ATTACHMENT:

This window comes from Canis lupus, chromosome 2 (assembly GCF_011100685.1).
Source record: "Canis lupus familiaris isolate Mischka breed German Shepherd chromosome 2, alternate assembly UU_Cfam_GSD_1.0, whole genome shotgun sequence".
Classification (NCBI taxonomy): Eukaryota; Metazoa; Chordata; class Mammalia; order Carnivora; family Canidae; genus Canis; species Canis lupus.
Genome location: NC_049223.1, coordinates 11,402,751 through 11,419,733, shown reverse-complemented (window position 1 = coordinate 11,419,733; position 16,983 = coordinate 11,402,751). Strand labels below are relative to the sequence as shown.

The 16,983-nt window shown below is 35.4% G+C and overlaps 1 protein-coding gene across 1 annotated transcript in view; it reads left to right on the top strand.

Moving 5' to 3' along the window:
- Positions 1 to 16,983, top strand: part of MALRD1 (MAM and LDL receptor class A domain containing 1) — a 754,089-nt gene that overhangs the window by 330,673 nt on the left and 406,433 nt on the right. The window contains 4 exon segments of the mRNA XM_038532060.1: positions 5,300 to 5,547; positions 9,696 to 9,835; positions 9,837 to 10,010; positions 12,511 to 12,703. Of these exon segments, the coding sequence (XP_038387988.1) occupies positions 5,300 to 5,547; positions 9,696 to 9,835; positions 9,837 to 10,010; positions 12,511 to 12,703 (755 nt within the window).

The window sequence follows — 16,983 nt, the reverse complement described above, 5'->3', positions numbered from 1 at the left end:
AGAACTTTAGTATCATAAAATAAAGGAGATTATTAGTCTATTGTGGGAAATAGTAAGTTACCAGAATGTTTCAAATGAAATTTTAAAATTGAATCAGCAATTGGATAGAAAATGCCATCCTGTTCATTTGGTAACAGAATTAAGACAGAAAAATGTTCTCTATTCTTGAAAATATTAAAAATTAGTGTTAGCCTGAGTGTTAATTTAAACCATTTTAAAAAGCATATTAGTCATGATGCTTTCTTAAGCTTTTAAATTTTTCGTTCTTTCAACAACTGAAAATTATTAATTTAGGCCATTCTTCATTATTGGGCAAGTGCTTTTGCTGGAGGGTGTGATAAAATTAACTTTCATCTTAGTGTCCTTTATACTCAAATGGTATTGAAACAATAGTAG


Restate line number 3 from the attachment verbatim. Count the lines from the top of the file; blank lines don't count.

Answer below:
Classification (NCBI taxonomy): Eukaryota; Metazoa; Chordata; class Mammalia; order Carnivora; family Canidae; genus Canis; species Canis lupus.